The Massachusetts Supreme Court issued a major decision against the banks on the issue of foreclosure fraud earlier today. In US Trust vs. Ibanez, the court ruled that the banks in the case did not have standing to foreclose when they failed to assign the mortgage prior to foreclosure. The case carries significant implications, as many foreclosures may be declared invalid in Massachusetts, and the ruling could influence other state courts. The decision has already sent bank stocks down.
Now that the Massachusetts Supreme Court has identified a fundamental problem with the mortgage securitization and foreclosure process, Wall Street bankers and their friends in Washington may also have a harder time working hand in glove to stamp out the foreclosure fraud firestorm.
Last October, when foreclosure fraud started capturing national headlines, the Obama administration joined the banks' PR offensive and helped spin illegal foreclosure as a minor clerical issue. At a critical point in the process, White House adviser David Axelrod appeared on Face the Nation to say that he regretted that there was "uncertainty" in the housing market, that the administration was working closely with financial institutions, and that they hoped the issue would be resolved quickly. He also said that the administration opposed a nationwide moratorium due to the fact that some foreclosures were valid.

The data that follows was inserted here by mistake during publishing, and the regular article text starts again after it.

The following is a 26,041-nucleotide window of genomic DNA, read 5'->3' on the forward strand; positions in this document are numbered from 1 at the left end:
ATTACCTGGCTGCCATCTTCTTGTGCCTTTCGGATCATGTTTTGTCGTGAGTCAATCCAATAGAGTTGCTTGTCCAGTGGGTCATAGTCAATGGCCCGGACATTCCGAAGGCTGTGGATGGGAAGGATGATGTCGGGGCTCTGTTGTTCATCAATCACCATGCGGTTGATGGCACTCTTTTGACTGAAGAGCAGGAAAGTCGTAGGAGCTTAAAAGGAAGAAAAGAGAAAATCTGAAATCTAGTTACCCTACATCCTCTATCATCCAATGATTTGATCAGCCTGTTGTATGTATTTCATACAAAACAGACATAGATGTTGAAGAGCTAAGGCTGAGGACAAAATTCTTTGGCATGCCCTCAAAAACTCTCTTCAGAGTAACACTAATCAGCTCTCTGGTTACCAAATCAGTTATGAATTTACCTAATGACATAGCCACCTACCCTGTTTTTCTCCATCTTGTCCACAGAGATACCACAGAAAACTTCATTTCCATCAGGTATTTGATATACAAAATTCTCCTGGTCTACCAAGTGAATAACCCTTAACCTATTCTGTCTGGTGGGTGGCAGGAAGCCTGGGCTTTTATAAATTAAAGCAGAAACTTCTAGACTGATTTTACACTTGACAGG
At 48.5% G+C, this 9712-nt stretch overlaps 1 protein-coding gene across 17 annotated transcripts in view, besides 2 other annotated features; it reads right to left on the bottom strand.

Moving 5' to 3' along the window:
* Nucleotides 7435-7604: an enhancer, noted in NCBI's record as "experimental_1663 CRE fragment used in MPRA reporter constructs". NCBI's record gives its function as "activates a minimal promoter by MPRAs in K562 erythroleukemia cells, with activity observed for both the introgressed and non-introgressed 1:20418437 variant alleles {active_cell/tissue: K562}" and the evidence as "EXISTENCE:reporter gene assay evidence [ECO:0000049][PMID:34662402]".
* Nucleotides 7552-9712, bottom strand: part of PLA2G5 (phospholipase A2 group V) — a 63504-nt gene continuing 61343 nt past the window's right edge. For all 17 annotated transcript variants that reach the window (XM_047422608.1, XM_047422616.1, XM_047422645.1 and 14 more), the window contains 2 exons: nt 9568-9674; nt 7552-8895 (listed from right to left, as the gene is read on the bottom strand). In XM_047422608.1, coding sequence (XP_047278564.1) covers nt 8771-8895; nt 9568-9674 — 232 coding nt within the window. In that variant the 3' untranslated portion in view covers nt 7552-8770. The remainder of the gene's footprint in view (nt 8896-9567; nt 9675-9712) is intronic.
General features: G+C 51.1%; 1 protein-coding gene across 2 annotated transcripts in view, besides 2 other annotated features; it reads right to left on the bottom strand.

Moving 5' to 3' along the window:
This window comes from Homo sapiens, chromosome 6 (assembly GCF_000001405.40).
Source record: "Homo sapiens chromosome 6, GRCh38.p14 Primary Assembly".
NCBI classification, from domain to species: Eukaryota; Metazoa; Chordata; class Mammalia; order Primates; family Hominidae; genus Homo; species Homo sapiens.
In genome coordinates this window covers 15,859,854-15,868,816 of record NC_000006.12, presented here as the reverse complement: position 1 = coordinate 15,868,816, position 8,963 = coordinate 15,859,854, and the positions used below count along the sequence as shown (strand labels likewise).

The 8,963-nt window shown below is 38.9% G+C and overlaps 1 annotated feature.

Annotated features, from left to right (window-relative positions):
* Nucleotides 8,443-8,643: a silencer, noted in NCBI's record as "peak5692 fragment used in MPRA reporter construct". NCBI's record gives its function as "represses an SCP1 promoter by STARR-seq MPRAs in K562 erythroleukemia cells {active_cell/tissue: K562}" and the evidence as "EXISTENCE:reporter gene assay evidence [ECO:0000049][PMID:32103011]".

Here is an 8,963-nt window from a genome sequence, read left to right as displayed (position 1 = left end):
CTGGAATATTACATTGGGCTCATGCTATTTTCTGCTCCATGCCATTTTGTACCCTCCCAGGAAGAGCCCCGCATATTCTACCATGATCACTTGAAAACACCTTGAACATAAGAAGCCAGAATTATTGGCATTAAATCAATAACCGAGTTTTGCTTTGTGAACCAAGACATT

At the time, Yves Smith said that the comments revealed "astonishing" priorities on the part of the Obama administration.
We do not know whether Bank of America wrote Axelrod's talking points, but we do know that he was partying with the bank's top public relations strategist a few days later. Axelrod attended an epilepsy research fundraiser in Boston later that week that was co-chaired by Bank of America executive Anne Finucane. The other co-chair, along with Finucane's husband? Axelrod's wife, Susan, a co-founder of Citizens United for Research in Epilepsy. Other prominent attendees are listed here.
In one picture from the event, David is standing next to an amused Finucane, a huge, clownish smile on his face, trademark mustache and brow in full effect, with one arm extended as if he is about to shake the hand of the photographer.
Obama's point man on foreclosure fraud could not possibly look like a bigger corporate tool, arm in arm with Bank of America's top public relations strategist at the height of the foreclosure fraud mess.
The "foreclosure fraud as inconsequential clerical error" argument has always been spin meant to mislead the public, put forward by Wall Street with help from government cronies like David Axelrod. Zero Hedge calls these folks the "kleptocratic banker mafia syndicate," and they come together at events like the Axelrod-Finucane fundraiser to further strengthen their social ties. But did they forget to invite the judge?
When the foreclosure fraud scandal hits the front pages again, and threatens to hurt powerful financial institutions -- rather than just the foreclosed, unemployed, and powerless -- will the syndicate keep pushing the paperwork canard? Will Obama dispatch another Wall Street flack to the Sunday circuit, to say that the issue needs to be resolved quickly? And will talking points matter when court cases keep piling up?
It will be interesting to see how this plays out.